John Hollenbeck

Rainbow Jimmies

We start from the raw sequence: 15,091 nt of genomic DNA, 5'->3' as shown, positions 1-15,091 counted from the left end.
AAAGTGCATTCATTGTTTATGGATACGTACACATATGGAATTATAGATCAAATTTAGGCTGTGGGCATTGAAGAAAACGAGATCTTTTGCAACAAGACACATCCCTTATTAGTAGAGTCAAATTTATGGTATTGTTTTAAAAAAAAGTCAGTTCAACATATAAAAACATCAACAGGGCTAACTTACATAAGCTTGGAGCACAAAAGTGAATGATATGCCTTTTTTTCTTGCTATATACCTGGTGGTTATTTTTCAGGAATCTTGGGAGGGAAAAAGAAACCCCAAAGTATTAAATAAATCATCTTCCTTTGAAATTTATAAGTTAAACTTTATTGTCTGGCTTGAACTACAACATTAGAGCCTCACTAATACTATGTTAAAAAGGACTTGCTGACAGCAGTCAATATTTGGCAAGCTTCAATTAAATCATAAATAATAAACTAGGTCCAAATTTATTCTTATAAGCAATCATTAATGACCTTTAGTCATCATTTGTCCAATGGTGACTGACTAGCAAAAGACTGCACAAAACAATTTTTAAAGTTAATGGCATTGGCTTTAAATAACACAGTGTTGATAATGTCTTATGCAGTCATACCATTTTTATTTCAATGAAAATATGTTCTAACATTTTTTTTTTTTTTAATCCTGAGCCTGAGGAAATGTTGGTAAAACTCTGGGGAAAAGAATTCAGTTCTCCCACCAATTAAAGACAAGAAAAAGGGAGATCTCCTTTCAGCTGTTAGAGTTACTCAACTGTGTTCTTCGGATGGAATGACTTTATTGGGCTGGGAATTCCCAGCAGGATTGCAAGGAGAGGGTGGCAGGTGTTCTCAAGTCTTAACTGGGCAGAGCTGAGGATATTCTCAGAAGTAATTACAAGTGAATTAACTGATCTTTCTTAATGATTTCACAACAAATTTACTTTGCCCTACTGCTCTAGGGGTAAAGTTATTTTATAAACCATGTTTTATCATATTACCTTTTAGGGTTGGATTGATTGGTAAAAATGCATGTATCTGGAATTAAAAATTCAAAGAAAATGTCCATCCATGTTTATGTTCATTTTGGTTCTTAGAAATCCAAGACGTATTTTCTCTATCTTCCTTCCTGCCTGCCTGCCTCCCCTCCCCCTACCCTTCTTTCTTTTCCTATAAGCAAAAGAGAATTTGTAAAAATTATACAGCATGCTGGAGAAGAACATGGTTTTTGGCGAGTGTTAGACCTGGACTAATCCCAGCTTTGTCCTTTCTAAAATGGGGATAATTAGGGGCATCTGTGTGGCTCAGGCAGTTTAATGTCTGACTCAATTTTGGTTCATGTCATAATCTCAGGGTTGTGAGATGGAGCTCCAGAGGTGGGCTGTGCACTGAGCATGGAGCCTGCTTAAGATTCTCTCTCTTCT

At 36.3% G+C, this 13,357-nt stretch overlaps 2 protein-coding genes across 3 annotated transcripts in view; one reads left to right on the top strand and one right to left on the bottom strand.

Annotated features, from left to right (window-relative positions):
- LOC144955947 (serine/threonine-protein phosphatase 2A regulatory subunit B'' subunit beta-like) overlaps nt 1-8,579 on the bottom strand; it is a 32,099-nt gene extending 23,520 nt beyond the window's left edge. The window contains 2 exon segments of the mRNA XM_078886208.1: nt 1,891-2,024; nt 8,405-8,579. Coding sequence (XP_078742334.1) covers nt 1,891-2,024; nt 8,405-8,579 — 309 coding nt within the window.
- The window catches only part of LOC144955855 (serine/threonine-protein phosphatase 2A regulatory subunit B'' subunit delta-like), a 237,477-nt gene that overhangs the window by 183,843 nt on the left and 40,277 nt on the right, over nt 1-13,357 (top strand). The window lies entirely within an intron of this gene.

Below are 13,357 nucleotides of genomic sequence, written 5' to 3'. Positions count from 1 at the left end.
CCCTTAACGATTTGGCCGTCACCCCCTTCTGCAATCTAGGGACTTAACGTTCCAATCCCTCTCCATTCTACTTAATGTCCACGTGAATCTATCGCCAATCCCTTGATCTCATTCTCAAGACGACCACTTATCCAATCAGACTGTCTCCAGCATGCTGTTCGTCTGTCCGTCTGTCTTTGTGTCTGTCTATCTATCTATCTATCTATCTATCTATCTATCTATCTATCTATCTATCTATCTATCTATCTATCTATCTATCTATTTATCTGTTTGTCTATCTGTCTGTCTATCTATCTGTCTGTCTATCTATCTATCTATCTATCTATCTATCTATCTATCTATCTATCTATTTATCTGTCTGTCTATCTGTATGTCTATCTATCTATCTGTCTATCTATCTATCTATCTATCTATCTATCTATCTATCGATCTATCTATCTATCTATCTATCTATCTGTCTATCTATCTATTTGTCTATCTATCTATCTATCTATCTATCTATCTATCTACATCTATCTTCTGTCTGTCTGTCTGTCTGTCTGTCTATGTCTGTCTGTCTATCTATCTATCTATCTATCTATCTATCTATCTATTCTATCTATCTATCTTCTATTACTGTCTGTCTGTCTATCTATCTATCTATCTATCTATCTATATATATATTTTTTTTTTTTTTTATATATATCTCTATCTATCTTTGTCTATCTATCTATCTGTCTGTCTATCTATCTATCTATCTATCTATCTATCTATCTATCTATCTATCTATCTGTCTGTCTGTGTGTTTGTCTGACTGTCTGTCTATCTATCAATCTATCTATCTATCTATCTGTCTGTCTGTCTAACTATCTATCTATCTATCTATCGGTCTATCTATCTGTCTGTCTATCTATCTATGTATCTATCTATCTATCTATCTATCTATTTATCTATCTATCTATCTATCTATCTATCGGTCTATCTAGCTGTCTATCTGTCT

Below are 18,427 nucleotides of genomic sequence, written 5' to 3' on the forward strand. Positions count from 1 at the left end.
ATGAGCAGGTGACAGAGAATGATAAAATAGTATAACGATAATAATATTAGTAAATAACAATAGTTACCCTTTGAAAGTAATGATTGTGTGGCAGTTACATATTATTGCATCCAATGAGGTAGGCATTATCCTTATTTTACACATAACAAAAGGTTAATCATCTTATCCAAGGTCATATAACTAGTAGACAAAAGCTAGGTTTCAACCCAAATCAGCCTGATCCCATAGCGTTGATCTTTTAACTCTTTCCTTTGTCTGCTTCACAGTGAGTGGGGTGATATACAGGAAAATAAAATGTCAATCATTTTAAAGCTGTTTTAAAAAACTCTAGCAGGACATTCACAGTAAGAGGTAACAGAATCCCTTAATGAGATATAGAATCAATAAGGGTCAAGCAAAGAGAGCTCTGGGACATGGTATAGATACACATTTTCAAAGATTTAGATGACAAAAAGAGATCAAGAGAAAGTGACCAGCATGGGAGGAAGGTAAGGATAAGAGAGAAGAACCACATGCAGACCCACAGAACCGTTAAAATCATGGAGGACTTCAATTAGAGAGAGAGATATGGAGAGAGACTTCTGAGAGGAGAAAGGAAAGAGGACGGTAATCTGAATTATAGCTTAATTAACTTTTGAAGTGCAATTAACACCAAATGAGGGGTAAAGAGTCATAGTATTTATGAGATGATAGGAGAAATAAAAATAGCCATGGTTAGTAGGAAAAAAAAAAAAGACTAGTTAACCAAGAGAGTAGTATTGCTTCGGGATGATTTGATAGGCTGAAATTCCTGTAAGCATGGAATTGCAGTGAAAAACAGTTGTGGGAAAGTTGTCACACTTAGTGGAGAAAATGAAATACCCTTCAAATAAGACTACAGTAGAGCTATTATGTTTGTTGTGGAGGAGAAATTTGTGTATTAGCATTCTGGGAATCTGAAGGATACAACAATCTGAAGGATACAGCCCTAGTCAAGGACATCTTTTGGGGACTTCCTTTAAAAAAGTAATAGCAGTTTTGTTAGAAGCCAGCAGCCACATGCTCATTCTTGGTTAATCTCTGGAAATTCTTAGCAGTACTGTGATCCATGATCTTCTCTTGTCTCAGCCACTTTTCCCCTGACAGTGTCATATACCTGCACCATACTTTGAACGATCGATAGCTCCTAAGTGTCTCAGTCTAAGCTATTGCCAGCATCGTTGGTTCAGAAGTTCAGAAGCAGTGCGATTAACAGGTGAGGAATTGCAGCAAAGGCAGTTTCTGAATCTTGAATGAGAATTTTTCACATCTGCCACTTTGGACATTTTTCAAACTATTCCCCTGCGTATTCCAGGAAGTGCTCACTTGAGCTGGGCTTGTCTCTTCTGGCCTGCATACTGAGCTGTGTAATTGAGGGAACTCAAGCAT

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Celebrations come and go, some lasting long beyond history, into legend. While it has been in the decade of the 2000s that percussionist/composer John Hollenbeck's music was duly recognized, it seems exponentially like many more continue to be aware of his gifts and talents. The rise of the drummer as leader and music maker coincides with this precept, paralleling contemporary figures like Steve Reich or Lou Harrison, and jazz drummers Max Roach and Roy Brooks as progenitors of percussion as lead instrument, not merely as rhythmic anchor. This compilation of works was commissioned by the Weill Music Institute at Carnegie Hall, the Whitney Museum, the Jerome Foundation, and Bang on a Can collective, featuring Hollenbeck not only as a composer, but a performer in various trios, his Claudia Quintet, and as artist-in-residence with large ensembles. Hollenbeck's creations range from ethnic and 21st century contemporary music to creative improvised and textural or minimalist styles. Seven duos or trios, collectively titled "Gray Cottage Study" feature violinist Todd Reynolds, conceived by Hollenbeck as a case study in various techniques employed by the four string instruments. Vibraphonist Matt Moran is on six of the seven etudes, including the self-descriptive "Lost in Fog," the choppy "Getting Chilly," the plucked, improvised "My Deer" with Hollenbeck, the rockish, minimal "Dustish," and the sine-wave-to-tip-toe-type-sounding "Tax Penalty Payment Approaching" with two vibes including the composer. The Claudia Quintet with Moran, bassist Drew Gress, Ted Reichman, Chris Cheek, and special guest guitarist Mark Stewart offer up "Rainbow Jimmies" in an involved and developed piece with pulsating 5/4 organ from Reichman, distended and broken-down phrases in and out of phase à la Reich, Chris Speed's tangy clarinet, then probing mysticism. "Sinanari" also has Claudia and Reichman's accordion again via minimalist fashion marinated in a Turkish pop foundation, rocked out just a bit. Extravagant, extended pieces by the Youngstown Percussion Collective & Saxophone Quartet and the Ethos Percussion Group comprise the two-part "Ziggurat," perhaps a play on words of the cigarette paper. More architectural minimalism leads to multiple popping percussion, gamelan-type sacred bells, and ring tones. Certainly there's a lot of music here to ponder that is quite different from other recordings of Hollenbeck's larger and small ensembles. An open mind is effective and encouraged in order to hear the variations away from abstract jazz, musique concrète, or notated music in a conventional sense. It's intriguing on many levels, and deserves repeat listenings to understand the full depth and breadth of one of the most fertile and imaginative minds in rhythmic, non-traditional contemporary music.

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